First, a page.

Anne Dalke's blog
Since the number 14 is not easily divisible by 3 (or, actually, at all), and since we wanted to be sure that each of you had @ least 2 readers for her essay, I’ve decided to join one of the writing clusters in my section. And so I thought also—just playing along—that I’d throw a short piece I wrote earlier this summer, as Mark and I were designing this class, into the mix. See "I feel extrinsic to the city" (to make sense of this piece, you might want to start with the post above, poor b.b. (plus), which gives the context: a poem by Bertold Brecht, and then a commentary by Mark (which happens, also, to be the story of his own relationship to the city…)
am also wondering what folks think about this form of representation?
Notes for Riverside Book Group, 9/6/13
(imagining 10 inside women, plus us…?)
(both w/ the women inside and amongst ourselves outside):
New issue of Radical Teacher on teaching inside carceral institutions
(really piercing questions here about the relationship between teaching against and teaching inside prisons...)
first suggestion (from Anne):
On August 9, 2013, Jody and I met w/ five women in Riverside Correctional Facility (below find the outline for the class we conducted). The point of doing this before the semester started was to get a sense of how the new book group we want to run (with the help of Hayley, Sasha and Sara G) might function--what sorts of texts are the women interested in reading? how open are they to writing? what might it be like to conduct a conversation that loops back and forth between reading, writing and our own experiences?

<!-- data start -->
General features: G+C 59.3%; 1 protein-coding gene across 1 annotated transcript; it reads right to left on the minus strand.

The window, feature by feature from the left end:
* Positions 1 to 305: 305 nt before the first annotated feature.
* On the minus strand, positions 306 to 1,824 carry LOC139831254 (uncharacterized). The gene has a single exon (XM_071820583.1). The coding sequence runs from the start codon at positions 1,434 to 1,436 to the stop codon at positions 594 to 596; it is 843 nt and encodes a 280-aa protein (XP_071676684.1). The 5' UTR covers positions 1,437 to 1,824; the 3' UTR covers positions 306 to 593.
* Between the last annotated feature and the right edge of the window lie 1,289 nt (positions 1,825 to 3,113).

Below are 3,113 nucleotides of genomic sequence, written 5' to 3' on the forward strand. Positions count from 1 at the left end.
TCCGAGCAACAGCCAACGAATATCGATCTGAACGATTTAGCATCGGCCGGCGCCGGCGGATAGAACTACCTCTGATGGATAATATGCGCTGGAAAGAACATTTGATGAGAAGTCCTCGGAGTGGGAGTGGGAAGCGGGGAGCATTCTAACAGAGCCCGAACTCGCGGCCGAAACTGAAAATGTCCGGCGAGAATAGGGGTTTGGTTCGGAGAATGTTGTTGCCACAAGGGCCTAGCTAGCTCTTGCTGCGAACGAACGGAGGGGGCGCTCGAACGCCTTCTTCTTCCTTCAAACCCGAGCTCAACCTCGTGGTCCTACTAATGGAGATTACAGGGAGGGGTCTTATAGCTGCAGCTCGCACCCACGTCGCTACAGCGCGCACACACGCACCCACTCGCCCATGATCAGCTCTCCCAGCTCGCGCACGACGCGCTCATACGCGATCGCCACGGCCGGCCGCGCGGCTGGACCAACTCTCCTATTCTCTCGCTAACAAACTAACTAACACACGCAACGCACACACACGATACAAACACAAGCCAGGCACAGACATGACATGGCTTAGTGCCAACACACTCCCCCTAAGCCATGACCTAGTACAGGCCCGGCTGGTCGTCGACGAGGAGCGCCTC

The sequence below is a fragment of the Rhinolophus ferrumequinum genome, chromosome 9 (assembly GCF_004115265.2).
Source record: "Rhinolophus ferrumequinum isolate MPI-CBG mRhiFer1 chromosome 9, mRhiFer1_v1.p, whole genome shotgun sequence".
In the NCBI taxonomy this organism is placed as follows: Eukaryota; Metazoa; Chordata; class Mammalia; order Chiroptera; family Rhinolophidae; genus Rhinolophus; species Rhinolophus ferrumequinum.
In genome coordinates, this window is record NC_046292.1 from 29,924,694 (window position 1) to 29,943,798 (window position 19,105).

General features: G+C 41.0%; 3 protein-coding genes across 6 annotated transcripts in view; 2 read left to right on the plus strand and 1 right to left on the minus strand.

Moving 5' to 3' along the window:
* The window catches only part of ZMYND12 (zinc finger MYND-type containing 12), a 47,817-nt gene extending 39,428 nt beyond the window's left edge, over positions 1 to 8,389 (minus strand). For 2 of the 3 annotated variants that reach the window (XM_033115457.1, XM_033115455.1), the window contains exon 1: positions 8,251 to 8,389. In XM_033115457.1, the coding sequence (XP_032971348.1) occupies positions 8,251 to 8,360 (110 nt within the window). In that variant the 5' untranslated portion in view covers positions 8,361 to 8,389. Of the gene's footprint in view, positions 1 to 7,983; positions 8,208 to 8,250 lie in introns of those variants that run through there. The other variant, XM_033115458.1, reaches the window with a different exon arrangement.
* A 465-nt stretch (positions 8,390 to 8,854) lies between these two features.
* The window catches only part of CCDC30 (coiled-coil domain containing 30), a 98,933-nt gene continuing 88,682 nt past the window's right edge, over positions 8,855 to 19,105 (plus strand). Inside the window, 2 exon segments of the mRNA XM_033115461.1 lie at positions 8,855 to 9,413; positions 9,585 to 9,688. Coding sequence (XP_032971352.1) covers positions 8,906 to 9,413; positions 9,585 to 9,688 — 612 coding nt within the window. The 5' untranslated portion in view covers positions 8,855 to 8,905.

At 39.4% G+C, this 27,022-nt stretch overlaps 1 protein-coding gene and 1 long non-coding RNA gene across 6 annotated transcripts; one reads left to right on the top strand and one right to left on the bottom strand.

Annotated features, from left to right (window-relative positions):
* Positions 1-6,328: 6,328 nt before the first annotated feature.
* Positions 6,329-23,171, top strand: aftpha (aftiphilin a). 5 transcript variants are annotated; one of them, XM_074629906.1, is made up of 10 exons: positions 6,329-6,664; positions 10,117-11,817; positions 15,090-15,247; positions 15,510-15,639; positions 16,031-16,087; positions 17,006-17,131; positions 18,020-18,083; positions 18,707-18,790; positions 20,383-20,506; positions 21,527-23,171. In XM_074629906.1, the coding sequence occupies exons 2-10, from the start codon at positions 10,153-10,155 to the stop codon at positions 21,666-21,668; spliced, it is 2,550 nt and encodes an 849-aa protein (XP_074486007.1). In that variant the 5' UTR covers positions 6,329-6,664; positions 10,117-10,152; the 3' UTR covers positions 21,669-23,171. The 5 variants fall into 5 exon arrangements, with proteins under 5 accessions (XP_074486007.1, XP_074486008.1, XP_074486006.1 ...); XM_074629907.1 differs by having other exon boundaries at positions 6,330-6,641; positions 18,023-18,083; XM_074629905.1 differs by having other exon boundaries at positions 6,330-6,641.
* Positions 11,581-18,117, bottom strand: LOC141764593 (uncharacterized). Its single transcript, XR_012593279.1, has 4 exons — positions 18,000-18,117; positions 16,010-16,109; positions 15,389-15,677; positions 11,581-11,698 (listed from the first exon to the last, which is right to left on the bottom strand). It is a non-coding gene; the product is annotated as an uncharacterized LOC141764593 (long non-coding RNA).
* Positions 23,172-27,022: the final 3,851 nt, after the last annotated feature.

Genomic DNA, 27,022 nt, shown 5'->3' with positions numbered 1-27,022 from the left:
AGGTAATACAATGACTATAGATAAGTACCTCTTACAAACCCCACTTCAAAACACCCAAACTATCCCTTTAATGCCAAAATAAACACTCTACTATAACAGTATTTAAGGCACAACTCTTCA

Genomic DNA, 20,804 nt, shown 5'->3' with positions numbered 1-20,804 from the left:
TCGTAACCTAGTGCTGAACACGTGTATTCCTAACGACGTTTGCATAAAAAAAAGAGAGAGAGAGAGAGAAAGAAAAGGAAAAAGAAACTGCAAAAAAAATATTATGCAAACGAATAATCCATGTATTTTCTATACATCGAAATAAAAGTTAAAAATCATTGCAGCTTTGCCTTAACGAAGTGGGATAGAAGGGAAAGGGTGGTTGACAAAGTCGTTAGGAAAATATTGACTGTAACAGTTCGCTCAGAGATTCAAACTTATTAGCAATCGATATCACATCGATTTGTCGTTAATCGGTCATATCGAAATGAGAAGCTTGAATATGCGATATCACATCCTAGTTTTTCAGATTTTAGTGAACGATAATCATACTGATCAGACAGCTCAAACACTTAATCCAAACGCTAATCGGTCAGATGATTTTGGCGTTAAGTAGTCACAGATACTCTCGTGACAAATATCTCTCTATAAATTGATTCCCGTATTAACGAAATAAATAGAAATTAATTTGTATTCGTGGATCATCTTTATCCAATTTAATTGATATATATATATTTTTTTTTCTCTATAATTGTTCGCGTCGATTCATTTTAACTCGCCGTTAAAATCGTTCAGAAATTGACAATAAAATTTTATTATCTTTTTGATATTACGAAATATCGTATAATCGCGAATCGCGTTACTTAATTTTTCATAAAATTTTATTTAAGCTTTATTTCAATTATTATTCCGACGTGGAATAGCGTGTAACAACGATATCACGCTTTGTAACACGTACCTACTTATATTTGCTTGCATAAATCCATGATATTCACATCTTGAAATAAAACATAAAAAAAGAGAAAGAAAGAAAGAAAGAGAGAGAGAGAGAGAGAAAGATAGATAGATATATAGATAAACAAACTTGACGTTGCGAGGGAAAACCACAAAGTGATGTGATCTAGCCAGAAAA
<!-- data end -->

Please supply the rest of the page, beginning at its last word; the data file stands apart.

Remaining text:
These are the images that we produced, to "figure" one another's gender presentations. Do we understand what we are seeing? (Ask about the ones that puzzle....) And then: what larger patterns do we perceive here? What does gender "look like" in our classroom? Represented on our boards?
Here are the "poems" Anne's class distilled from our texts today.
The first one we wrote is called "What is a City?", the second
"The Cultures of Cities," and the third "The Metropolis and the Mental Life."
Also of interest, we found, was the history and etymology of "gentrification."
These are the books we said have been important to us, in understanding gender (our own, and the way the world divvies up this category). What patterns can we see, taking our books (and our gender role models?), as a whole?
|I’ve had a Serendip account for six or seven years. A few years ago, when the “avatar” option emerged on the site, I selected this picture of myself, which suited me quite well for a long while: I liked my smiling, welcoming face, the face that went with my user name (which is my real name). I liked being out, claiming, as myself, what I said on-line.|
Last fall, however, I was co-teaching a cluster of courses called Women in Walled Communities, and some of the time we met in a women’s prison in Philadelphia. As a get-acquainted activity, we asked the “inside” women to pick an image to represent themselves, then printed off the avatars of all the BMC (or “outside”) women—and we had to go around and try to figure out who we were (we’re going to repeat this exercise ourselves on Thursday). But nobody wanted to talk to me, because it was so obvious who I was…. They were much more interested in figuring out who had chosen to represent herself with a cactus flower, or a bike, or an owl, or a beach…and why…
strong feeling that this news needs to be entered into our course archive:
A Family Consents to a Medical Gift, 62 Years Later